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Health Care Costs and Standards

8 May 2005,


The B.C. Liberal government has contracted out cleaning and food services in hospitals. In Abbotsford, it granted a 30-year contract for the financing, construction and operation of an entire hospital to the only private bidder. The Liberals tout the need for competition to protect the public purse. The NDP insists health-care standards will erode.

Of course, it's complicated

Doctors' offices are private, for-profit businesses, as are most labs that process medical tests. Under the NDP, private clinics provided day surgery at premium rates to Workers Compensation Board clients, to get them back to work quickly and save money. In opposition, the Liberals opposed this "two-tier" policy. In government it became their policy.

The bottom line

What kind of privatization is acceptable? What independent mechanism will your government provide to protect standards? What will you do to ensure the public gets value for money?

Green Party of BC

Private doctors offices as "for profit" businesses are an established medical reality and their ability to operate as such does not necessarily compromise universal health care accessibility, although concerns have been noted about the 'revolving door' aspect that seems to typify how some doctors maximize patient numbers at the expense of time per patient. One answer is to provide more full-time salaried medical staff at clinics controlled by the Ministry of Health. Privatizing service delivery pushes the boundary between profit margin and service delivery to the next level. The HEU strike highlighted deteriorating services at hospitals caused by outsourcing. The motivation of companies to maximize their bottom line can only come at the expense of workers and patients in terms of salary and standards. The GPBC would restore the contracts of HEU as a first step to keep this essential service public. The private hospital proposed by the BC Liberals is clearly an attempt to bring in a US-style health care scheme, a notion that GPBC rejects.

Democratic Reform BC

The party supports the Canada Health Act. Health insurance plans and hospitals should be administered on a not for profit basis by a public authorities. Further privatization and contracting out of work critical to maintaining healthy hospital and care facilities should be resisted. A DR BC government will provide for quantifiable measures of health care delivery, and regulate reporting procedures, so that the Auditor General and Ombudsman can independently hold both public and private service providers accountable. Two-tier systems that create special classes of citizens are unacceptable. Universality, compassion, equality of access, timely and effective service delivery, preventative health care initiatives, home care, and inclusive coverage for essential dentistry, eye care and certified alternative medical practitioners are all part of DR BC's plan for health. A DR BC health care review will evaluate whether administrative cost reductions and greater equality of access can be achieved by eliminating Health Care Premiums. Lyne England, Oak Bay-Gordon Head, DR BC Health Critic, 250 658-8593,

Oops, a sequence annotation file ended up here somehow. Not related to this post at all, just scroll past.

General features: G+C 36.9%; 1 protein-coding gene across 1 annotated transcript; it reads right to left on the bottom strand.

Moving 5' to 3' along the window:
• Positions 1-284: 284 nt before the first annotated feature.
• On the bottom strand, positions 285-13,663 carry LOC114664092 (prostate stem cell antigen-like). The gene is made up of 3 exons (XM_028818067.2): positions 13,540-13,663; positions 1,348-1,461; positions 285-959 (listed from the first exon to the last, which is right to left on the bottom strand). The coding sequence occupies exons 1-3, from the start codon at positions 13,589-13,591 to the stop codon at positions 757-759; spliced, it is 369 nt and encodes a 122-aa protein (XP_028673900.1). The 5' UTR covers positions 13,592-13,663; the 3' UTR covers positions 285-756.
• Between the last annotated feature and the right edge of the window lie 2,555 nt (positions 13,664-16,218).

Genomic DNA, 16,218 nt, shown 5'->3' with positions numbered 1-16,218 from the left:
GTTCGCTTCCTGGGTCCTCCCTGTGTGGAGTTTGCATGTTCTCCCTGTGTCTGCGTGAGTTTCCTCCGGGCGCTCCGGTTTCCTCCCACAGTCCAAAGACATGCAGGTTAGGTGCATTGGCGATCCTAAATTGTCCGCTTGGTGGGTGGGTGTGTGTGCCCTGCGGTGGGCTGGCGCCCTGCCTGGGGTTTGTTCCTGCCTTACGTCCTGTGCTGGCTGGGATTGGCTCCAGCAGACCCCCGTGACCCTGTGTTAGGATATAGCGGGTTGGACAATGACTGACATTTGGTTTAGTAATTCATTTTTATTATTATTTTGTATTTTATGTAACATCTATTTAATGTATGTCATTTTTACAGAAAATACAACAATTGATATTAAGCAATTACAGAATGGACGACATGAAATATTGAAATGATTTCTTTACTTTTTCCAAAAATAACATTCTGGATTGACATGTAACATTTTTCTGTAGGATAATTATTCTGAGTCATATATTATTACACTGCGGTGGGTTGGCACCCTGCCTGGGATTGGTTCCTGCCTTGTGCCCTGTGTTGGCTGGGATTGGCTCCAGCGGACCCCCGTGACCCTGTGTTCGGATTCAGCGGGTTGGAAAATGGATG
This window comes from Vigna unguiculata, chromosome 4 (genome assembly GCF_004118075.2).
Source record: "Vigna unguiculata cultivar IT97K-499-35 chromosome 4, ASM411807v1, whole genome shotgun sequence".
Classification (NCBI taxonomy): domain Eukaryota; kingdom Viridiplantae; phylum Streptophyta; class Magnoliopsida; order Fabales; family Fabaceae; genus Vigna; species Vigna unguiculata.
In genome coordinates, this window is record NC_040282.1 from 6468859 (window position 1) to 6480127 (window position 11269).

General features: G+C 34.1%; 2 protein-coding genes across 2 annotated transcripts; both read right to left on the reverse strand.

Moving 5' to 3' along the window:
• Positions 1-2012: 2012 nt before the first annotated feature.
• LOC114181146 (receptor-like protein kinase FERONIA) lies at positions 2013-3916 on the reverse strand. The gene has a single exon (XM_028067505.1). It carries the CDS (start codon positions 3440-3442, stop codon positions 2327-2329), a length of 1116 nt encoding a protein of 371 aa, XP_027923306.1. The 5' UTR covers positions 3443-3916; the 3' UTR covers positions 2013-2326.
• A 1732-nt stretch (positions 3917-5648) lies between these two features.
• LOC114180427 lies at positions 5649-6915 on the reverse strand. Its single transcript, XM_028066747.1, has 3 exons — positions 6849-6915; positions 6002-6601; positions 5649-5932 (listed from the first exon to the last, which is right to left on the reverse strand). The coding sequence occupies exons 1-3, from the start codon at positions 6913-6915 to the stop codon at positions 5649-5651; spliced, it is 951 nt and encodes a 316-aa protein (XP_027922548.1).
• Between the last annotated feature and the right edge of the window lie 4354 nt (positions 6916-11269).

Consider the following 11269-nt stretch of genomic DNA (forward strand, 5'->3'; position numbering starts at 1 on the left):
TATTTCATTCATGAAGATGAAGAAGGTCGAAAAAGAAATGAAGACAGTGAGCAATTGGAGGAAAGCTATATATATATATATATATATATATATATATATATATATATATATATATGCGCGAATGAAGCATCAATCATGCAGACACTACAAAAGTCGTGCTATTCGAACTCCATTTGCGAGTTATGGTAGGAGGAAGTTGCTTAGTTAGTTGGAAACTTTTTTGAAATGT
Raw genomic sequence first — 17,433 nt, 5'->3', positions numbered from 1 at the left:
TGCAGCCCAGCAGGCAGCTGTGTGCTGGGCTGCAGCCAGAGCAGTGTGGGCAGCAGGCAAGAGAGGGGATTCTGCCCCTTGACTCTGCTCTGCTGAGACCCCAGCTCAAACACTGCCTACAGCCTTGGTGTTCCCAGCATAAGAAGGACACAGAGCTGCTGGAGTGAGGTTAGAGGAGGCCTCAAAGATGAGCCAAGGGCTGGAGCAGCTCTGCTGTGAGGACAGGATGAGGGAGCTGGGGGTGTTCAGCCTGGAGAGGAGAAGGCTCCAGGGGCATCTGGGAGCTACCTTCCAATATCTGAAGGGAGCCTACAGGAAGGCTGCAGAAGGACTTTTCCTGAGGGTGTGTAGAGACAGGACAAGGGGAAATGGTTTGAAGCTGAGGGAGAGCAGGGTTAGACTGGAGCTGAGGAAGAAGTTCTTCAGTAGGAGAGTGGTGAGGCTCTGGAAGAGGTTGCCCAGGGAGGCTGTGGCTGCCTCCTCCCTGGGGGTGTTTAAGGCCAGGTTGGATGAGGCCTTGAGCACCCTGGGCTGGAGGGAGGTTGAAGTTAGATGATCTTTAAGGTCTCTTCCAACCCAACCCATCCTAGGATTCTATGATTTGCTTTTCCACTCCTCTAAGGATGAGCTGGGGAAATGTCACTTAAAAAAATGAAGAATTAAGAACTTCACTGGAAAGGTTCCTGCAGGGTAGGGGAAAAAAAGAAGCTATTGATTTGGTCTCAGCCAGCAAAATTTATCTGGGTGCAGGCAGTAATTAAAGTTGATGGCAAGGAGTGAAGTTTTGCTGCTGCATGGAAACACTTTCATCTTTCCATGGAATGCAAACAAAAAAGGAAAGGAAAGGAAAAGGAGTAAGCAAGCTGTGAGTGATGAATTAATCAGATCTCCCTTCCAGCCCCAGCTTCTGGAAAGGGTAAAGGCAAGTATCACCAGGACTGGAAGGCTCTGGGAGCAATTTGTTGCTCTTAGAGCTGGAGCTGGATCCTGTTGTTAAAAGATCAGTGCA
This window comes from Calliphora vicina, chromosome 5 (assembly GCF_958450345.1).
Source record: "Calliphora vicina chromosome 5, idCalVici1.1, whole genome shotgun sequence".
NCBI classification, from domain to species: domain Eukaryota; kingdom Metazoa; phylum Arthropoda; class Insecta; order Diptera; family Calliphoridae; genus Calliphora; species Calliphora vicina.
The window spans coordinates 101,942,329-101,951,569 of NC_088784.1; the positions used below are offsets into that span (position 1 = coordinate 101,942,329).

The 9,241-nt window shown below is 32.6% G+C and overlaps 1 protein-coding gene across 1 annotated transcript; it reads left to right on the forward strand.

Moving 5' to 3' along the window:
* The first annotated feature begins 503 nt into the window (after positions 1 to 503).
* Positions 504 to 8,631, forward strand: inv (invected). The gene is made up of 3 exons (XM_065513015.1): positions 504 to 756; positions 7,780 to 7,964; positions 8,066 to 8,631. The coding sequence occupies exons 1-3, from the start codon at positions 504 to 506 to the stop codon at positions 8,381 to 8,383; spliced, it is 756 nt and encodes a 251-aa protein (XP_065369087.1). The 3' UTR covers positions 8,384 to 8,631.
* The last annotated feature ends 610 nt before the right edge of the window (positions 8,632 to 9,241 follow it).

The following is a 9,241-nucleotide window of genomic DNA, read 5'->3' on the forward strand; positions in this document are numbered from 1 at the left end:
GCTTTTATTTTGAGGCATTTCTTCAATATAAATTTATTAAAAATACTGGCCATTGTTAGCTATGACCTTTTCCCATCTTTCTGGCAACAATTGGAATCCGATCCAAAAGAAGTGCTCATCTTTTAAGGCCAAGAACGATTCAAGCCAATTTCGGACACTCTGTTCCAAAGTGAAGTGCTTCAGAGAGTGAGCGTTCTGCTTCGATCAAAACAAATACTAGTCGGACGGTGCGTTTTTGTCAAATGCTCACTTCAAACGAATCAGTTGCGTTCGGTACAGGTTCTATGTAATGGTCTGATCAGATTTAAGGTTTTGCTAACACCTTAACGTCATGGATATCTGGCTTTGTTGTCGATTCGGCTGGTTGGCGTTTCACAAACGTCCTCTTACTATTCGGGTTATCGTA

The platform devotes seven pages to health care, in which the failings of the Liberal government are stressed. The NDP plan calls for "strengthening hospitals, not closing them," for "innovative ways to reduce waitlists and expand long-term care" and for reduced "reliance on hospital care". It tops Gordon Campbell's broken promise of 5,000 new long-term care beds with a commitment to 6,000 new beds by 2009. It promises $75 million for a waitlist reduction strategy, 200 new acute care beds, and specialized surgical and diagnostic tests. It promises to increase the role of nurse practitioners create family diagnostic centres offering a range of services, and improve home care for seniors. All are widely touted money-saving strategies. But on the questions we've asked above, there are no clear answers.

BC Liberals

The platform is a breathless litany of numbers. "This year, we will spend over $3 billion more on health care than when we came into office. That represents an increase of over $8 million a day, $300,000 an hour, nearly $6,000 a minute, and almost $100 a second - seven days a week, 365 days a year!" It touts reducing waitlists. Yet in 2002, Premier Gordon Campbell said he would not commit to shorter waitlists, and a close analysis of the figures shows significant failure to accompany some success. The Liberal platform rightly trumpets increased training opportunities for doctors, nurses and nurse practitioners, and it notes big salary increases for nurses and doctors. But as with the NDP platform, there are no direct answers to the questions we've asked above.

Is there a cure for our increasingly costly health-care system?